KNOXVILLE, Tenn. - Jurors could begin deliberating Wednesday the fate of a now 83-year-old nun and two other peace activists charged with damaging U.S. government property last year at a secure defense facility where enriched uranium for nuclear bombs is stored.
All three defendants - Sister Megan Rice, who was 82 at the time of the incident, Michael Walli and Greg Boertje-Obed - took the stand in the Knoxville federal court trial before the defense rested its case on Wednesday.
Closing arguments were set for Wednesday afternoon, followed by instructions to the jury in the trial before U.S. District Court Judge Amul Thapar. Prosecutors and defense attorneys presented a total of about 1-1/2 days of evidence in the trial.
A witness for the prosecution testified that the activists disrupted operations, endangering U.S. national security, in the July 2012 break-in at the heavily guarded Y-12 National Security Complex in Oak Ridge, Tennessee, the primary U.S. site for processing and storage of enriched uranium.
Another prosecution witness said the physical damage to the facility cost more than $8,500 to repair.
The activists are accused of cutting several fences, walking through the complex for hours, spray-painting slogans and hammering on the walls of the facility. When guard Kirk Garland confronted them, they offered him food and began singing.
Defense attorneys said the activists, who belong to a group called Transform Now Plowshares, had taken part in a symbolic break-in that did not harm the facility.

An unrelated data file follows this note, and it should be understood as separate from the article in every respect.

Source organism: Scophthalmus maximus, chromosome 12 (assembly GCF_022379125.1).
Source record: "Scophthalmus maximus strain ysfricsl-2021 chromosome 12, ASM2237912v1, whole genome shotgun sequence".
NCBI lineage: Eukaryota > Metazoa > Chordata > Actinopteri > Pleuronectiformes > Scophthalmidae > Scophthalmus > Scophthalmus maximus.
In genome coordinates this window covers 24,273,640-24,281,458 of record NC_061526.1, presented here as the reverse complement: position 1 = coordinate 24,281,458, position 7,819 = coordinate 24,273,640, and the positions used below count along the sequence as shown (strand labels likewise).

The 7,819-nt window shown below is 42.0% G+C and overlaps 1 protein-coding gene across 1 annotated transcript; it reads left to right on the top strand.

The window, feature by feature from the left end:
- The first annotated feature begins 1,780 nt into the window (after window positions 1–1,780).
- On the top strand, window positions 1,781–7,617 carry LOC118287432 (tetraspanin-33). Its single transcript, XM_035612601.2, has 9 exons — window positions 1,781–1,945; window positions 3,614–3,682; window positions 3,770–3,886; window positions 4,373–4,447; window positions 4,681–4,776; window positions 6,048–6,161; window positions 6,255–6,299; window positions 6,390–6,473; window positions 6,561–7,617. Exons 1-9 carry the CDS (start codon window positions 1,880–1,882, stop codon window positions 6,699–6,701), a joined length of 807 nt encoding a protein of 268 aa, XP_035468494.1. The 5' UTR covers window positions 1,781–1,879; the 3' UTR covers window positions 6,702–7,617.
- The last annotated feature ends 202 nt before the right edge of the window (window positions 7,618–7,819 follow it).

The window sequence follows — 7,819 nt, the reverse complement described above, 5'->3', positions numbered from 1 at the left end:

“Every moment as we sit here now is an imminent threat to the life of the planet,” Rice testified on Wednesday.
Walli, a Vietnam veteran who described himself as indigent, said, “I can never do enough,” while Boertje-Obed said it was “a miracle” that they could walk from a church parking lot over a ridge and reach the building deep inside the facility grounds.
Defense attorneys also presented a retired Army colonel as an expert witness who testified on Wednesday that the incursion onto the facility grounds helped the government by exposing lax security, which has been improved since then.
Steven Erhart, site manager for the Y-12 National Security Complex and a prosecution witness, on Tuesday said under cross-examination that the breach pointed to “systemic issues and problems with security that should have been detected.”
The breach sparked investigations by the U.S. Congress and the Energy Department, which oversees nuclear facilities. An Energy Department inspector general report in August found “troubling displays of ineptitude” at the complex.
Shortly after the incident, the top security official at the National Nuclear Security Agency and two other federal officials were reassigned. Also, top officials at WSI, the international security company that provided security at Oak Ridge, were removed and officers were fired, demoted or suspended.
If convicted, the activists face up to 20 years in prison on the charge of damaging a national defense premises and 10 years for causing more than $1,000 damage to U.S. government property. - Reuters